The rear cargo area, as you can imagine, is very small. But this is partially made up by the car's height. What I really wanted to see, though, was the space underneath. I didn't mind possibly getting a few grass stains on my t-shirt and this was the time and place to do it, instead of lying down on the hot blacktop at the dealership lot. The gas tank is super tiny. There is a cavernous amount of empty space surrounding it and one can imagine that the proposed 20kW battery could fit in there very easily. Hmmm . . .

We'll have to see what shakes out with A123, now that they're gone and Johnson Controls, presumably, continues on with their technology and manufacturing facilities. Batteries made in the US? That will probably happen before Sparks - or others cars of similar diminutive size - roll off the assembly lines on these shores.

As for the software manufacturer behind all those electro-luxury gadgets, I didn't ask. The nice young GM rep I talked to yesterday seemed genuinely confused and maybe even a bit aghast that I seemed far more interested in how well the doors and hatches closed and sealed (there's good fit and finish in this regard, by the way) than the what the center console touch display was capable of doing or how well mediocre contemporary Pop music was rendering on the surround-sound system.

As with the Volt I'm currently borrowing, the windshield-mounted rear view mirror is tiny (it looks like it might even be the same unit,) but, fortunately, unlike the Volt, there's a real piece of glass out back to look through. Thus, I could head off to Pep Boys or Checker and buy a jumbo clip-on mirror and actually see out the entire rear window. This was the first thing I bought for the '51 Chevy, by the way. When the GM rep proudly told me that a rear view camera with dash display was optional. I just gave him an ironic smile.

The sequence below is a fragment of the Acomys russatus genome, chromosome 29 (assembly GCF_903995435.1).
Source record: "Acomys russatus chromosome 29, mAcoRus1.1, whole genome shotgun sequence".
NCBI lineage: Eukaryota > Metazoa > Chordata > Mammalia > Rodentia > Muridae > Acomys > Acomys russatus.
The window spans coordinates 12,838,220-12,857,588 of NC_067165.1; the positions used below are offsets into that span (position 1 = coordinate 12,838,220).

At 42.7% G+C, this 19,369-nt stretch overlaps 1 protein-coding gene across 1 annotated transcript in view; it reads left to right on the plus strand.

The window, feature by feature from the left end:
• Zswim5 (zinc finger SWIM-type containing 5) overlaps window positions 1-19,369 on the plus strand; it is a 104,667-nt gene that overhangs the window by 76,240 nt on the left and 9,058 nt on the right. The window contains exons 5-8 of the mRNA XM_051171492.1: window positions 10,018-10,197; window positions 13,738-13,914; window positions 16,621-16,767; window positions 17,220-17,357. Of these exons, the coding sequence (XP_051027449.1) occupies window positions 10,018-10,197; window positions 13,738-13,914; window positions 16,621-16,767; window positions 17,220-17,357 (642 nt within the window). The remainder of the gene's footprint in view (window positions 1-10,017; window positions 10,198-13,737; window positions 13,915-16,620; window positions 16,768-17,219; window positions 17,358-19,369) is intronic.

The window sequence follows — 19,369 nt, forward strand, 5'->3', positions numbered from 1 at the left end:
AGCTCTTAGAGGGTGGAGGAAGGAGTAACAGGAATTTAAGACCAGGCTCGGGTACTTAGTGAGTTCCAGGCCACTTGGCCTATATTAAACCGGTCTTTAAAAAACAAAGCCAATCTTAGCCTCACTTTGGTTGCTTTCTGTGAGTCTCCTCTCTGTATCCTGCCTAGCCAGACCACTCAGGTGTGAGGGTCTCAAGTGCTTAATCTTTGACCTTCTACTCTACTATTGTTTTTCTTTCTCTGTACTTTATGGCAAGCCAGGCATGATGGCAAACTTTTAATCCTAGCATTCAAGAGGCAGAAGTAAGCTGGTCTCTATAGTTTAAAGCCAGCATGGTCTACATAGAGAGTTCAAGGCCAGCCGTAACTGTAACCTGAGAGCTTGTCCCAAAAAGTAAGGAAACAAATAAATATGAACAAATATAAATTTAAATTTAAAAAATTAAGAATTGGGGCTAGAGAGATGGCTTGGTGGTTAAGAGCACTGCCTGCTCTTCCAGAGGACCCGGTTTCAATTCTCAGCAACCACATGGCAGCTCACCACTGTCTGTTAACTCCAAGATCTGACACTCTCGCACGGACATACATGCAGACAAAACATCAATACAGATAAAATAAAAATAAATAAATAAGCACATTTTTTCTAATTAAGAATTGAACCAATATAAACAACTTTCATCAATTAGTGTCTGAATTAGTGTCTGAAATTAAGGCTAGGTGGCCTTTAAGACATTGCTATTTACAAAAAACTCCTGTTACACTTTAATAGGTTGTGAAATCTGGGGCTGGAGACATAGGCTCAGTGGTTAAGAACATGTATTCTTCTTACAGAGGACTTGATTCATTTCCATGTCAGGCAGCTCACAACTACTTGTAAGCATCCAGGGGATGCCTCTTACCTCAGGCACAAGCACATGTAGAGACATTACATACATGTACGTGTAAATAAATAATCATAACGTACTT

· · 1 year ago

Benjamin, nice write up. Despite already owning two EVs (an old Leopard and a new iMiev), I was really considering the Spark. Who knows, by the time it comes out (I'm guessing 2014 sometime), perhaps I'll have had too many headaches with my old conversion and will buy one. I just hope they do price it at around what the iMiev goes for. And if it will have a 20 kwh battery pack, it should have an EPA rated range better than the Leaf. I hope to see it sooner, rather than later ...

· · 1 year ago

Thanks, Dan. I only wish I had gotten to sit it (and drive) the EV version. It's pretty much a given that it will be a California compliance car at first, so the rest of us might not see it until, say, 2015.

One of the guys in our local EV club is taking delivery of an i later this month and, thus, will be the first in Tucson to have one. There's a good chance that he'll let most of us in the club take a spin behind the wheel at an upcoming meeting. One of the things that impresses me about the Mitsubishi is the amount of space inside, when the back seats fold down. I haven't taken the i off my list yet, as it will be generally available, affordable and has all that space for light yet bulky cargo.

Keep your battery terminals dry when Hurricane Sandy dowses central Pennsylvania
later this week (I remember all to well what Agnes did there back in '72.)

· Spec (not verified) · 1 year ago

@Larry

You want a USA built car from a USA car company with USA-built batteries . . . . but screw it if it has USA-created Microsoft software! I just thought that was funhy.

· Spec (not verified) · 1 year ago

They need to get this out the door ASAP so there are at least some cars with the SAE combo plug.

· · 1 year ago

Yes, true, Spec. The race is on to see which of "The SAE Combo Seven" will bring out an EV with that much ballyhooed Level 3 plug.